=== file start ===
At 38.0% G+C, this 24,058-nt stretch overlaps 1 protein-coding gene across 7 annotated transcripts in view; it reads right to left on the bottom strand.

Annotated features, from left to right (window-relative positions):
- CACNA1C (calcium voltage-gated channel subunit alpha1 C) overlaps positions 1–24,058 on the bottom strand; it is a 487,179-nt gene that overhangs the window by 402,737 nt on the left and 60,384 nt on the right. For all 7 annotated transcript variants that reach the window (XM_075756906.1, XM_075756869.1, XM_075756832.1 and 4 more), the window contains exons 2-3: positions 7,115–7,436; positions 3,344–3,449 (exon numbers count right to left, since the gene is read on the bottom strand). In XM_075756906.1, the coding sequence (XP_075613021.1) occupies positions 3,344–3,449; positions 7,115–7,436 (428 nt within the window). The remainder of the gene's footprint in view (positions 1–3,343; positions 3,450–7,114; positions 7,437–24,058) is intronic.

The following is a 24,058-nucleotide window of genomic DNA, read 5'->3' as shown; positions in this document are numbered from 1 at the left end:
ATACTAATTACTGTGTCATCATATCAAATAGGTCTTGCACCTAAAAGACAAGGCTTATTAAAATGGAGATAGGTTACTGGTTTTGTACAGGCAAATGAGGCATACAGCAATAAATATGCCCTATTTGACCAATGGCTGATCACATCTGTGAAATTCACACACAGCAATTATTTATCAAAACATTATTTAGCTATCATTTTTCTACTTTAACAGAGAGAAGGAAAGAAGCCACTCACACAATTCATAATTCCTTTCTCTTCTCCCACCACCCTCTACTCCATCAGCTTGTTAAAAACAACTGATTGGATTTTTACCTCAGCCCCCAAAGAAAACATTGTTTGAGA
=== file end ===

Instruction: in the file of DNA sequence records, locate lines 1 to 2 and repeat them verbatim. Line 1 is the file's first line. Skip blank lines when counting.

At 38.0% G+C, this 24,058-nt stretch overlaps 1 protein-coding gene across 7 annotated transcripts in view; it reads right to left on the bottom strand.

Annotated features, from left to right (window-relative positions):